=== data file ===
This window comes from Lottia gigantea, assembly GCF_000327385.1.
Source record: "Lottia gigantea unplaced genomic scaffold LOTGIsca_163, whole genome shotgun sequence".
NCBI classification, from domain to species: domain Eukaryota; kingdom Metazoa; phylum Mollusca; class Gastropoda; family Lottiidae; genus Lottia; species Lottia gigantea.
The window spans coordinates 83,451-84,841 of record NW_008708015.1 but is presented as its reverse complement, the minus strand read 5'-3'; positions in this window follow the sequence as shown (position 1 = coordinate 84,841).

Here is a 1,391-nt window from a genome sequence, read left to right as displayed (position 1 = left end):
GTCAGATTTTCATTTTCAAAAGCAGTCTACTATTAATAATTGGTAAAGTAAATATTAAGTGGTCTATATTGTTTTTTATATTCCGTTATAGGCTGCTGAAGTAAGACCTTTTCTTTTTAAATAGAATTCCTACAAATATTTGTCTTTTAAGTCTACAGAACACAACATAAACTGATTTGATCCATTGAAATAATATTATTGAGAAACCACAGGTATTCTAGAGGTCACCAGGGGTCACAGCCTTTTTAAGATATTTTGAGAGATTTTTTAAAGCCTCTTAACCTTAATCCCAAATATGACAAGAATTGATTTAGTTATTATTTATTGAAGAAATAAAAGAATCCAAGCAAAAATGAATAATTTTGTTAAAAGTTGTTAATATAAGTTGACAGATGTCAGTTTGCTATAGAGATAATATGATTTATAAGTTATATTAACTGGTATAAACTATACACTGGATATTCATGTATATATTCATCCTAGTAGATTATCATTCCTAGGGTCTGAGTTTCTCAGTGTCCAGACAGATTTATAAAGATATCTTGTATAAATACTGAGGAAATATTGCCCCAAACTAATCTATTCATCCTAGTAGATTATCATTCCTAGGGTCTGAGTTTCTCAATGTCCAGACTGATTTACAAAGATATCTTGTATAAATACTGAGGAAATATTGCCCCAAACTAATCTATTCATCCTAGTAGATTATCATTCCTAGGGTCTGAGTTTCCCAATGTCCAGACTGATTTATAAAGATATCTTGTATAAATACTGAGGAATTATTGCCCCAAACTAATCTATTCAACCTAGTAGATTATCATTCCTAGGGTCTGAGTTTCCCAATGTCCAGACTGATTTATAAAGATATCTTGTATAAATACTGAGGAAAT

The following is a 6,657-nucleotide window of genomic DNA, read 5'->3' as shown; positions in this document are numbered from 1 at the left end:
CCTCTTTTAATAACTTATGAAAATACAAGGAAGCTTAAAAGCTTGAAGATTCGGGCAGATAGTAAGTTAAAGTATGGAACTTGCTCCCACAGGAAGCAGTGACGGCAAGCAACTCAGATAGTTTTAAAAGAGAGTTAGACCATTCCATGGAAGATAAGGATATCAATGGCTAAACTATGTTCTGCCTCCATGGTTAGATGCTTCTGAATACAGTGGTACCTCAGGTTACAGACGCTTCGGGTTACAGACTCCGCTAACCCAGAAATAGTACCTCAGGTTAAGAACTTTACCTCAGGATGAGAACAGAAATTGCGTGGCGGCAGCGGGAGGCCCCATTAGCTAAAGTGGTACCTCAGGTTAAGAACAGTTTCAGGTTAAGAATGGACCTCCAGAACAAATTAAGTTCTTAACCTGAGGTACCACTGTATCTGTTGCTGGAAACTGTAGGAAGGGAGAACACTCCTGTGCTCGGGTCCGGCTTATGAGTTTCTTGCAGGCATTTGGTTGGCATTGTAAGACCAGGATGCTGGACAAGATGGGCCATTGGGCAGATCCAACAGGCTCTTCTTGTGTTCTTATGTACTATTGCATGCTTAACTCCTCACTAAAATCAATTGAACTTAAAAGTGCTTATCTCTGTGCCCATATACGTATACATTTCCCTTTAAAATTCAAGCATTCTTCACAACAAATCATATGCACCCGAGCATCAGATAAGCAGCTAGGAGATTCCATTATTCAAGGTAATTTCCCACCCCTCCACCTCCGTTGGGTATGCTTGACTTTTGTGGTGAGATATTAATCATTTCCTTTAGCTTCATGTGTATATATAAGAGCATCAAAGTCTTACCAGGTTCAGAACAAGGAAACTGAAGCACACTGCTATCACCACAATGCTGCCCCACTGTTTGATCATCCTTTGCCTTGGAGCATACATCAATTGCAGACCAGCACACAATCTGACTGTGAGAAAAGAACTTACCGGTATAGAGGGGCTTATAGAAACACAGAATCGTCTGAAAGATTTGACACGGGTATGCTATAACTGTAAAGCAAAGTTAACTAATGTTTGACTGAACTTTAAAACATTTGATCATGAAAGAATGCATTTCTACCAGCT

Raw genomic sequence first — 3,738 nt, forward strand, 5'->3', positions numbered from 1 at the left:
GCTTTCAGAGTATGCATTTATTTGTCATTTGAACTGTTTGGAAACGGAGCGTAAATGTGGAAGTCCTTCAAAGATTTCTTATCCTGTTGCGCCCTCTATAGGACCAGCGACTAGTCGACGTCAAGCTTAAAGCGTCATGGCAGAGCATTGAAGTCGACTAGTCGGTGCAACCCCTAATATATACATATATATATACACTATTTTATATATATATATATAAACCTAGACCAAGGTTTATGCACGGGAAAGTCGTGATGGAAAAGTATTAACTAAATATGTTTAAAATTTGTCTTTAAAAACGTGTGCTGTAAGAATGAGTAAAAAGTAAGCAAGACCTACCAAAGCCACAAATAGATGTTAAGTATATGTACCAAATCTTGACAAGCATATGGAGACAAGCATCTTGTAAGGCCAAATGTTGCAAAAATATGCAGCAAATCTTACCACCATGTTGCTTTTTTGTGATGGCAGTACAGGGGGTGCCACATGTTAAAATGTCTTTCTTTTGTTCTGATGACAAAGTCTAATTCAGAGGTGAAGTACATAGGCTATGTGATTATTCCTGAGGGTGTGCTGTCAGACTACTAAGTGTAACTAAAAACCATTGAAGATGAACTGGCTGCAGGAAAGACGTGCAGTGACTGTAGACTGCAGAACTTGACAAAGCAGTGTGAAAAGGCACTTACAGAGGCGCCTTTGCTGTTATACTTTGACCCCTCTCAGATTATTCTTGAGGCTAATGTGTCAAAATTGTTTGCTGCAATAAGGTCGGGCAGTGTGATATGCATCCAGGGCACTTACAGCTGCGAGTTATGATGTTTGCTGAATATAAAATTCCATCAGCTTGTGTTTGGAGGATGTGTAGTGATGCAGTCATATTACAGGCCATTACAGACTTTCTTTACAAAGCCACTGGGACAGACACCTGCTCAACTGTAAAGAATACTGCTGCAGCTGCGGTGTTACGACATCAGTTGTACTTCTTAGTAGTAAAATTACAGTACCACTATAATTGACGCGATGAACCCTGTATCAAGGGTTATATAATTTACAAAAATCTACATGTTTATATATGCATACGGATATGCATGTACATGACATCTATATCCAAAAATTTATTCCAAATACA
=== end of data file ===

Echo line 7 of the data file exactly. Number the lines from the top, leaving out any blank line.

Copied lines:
The following is a 6,657-nucleotide window of genomic DNA, read 5'->3' as shown; positions in this document are numbered from 1 at the left end: